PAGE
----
Generally speaking as we get older we need more life insurance. When you get married, purchase a home and take on a mortgage, have kids etc. You start to take direct or indirect ownership for future costs. Life insurance like other types of insurance is a mean to offset that risk until you no longer need it or can self-insure.

For most young families they are going to need or want to replace 10 years of income. Which for most enlisted families in the military can be covered mostly or entirely by SGLI. (Your situation maybe different however, so don’t just wing-it by mass assumption after reading the above statement)

What type of life insurance should I use?

Term Life Insurance – insurance that expires, lapses or the premium increases after a specific amount of time. (5, 10, 15, 20, 25, 30 years) Term coverage is very affordable per dollar of death benefit.

Permanent Life Insurance – insurance that is designed to provide life insurance coverage for your entire life. There are several types: Whole Life, Universal Life, Index Universal Life, Variable Universal Life. Permanent coverage is much more expensive and complex than term insurance.

There are a lot of life insurance choices. Which one should you choose? The main choice to make is how long do you want or need your coverage to last? If it is a specific window of time 10,20 or 30 years, term life insurance might be the best way for you to go.

If you want coverage to protect you tomorrow and when you are 80. You might want to consider a permanent life insurance policy.

Should you use life insurance as an investment?

In general, no. Permanent life insurance that has a cash component must be built a very specific way to provide an accumulation benefit. The majority of life insurance agents have no idea how to do it. Additionally, they take a massive cut in commissions when they build a policy for max accumulation and might actively avoid doing it. Lastly, if you are using life insurance for accumulation, it isn’t advisable to put more than a couple percent of your gross income into such a strategy unless you make a lot of money, have a complex situation, goal or meaningful strategy. (Think University of Michigan’s contract to pay Jim Harbaugh to coach football)[ii]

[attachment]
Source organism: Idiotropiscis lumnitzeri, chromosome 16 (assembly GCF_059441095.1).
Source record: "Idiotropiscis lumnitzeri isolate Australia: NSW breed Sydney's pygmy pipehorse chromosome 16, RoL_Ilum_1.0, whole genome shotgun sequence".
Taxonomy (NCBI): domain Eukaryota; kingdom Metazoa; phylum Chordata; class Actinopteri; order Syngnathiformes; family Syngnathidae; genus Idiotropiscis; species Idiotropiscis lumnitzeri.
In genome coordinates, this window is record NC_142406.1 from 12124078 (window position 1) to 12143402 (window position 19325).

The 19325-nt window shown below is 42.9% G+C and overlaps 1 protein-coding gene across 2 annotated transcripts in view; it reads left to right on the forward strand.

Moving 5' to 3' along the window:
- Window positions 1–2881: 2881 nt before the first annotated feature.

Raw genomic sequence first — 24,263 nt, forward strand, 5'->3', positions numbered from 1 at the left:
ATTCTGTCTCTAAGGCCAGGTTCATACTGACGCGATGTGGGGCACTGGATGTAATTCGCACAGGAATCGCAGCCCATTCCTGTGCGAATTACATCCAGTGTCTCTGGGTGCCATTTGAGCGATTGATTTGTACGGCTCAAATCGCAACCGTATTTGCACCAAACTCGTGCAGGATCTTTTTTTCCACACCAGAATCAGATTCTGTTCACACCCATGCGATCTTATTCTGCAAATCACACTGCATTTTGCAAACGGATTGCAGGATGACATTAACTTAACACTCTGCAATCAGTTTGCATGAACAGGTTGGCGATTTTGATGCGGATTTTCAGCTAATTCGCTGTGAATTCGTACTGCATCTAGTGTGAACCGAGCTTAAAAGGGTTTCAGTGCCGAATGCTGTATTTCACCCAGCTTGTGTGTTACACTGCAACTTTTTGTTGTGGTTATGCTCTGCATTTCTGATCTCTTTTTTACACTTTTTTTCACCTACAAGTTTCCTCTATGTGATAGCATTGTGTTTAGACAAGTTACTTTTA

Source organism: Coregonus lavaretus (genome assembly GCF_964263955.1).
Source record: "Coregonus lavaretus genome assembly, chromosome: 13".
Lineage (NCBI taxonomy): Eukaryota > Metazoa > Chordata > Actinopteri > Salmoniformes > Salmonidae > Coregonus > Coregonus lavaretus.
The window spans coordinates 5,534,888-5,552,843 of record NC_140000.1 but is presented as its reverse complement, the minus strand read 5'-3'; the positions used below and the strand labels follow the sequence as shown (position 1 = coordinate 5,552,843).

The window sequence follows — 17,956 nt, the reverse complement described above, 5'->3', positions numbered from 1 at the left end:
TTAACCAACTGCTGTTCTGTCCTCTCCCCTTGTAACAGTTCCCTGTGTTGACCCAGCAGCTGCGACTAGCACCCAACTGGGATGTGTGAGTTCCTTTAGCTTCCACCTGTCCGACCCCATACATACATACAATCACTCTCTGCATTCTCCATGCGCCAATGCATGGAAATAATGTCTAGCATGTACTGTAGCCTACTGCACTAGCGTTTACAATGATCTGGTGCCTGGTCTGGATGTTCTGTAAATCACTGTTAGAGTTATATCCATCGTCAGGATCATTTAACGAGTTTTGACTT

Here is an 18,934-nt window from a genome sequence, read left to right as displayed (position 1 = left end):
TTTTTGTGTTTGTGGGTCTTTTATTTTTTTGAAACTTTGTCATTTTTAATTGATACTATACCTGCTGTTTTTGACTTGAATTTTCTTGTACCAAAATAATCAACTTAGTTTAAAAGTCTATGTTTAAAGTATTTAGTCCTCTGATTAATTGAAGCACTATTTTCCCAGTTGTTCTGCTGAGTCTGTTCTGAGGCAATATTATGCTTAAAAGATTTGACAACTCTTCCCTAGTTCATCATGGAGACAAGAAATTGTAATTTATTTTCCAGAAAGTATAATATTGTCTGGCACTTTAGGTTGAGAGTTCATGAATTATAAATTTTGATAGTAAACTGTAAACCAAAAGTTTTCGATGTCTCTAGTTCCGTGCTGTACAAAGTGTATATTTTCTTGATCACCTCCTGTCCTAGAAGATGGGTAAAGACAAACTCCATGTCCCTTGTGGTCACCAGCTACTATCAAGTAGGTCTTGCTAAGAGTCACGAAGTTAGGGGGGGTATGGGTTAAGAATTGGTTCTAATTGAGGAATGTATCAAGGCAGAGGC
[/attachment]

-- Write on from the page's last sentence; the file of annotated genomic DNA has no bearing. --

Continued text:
If you are max funding your IRA, 401(k), TSP already, and / or find yourself super risk adverse, having a small max funded life insurance policy as a component of your overall strategy might create value for your strategy. (Again, consult a professional who can help you determine what is best for your situation)

If you have questions about your current life insurance strategy or what a second opinion, feel free to reach out for questions. I find a lot of my clients save or have the opportunity to save a lot of money having a clear life insurance strategy implemented after a complete search of the life insurance market place (over 180 providers)

Thank You

Kit Lancaster CFP, AWMA

Financial Planning, Investments, Insurance

President

www.SterlingEdgeFinancial.com

Tracking Number - 237166

Registered Representative, Securities offered through Cambridge Investment Research, Inc., a Broker/Dealer, Member FINRA/SIPC. Investment Advisor Representative, Cambridge Investment Research Advisors, Inc., a Registered Investment Advisor. Cambridge and Sterling Edge Financial are not affiliated.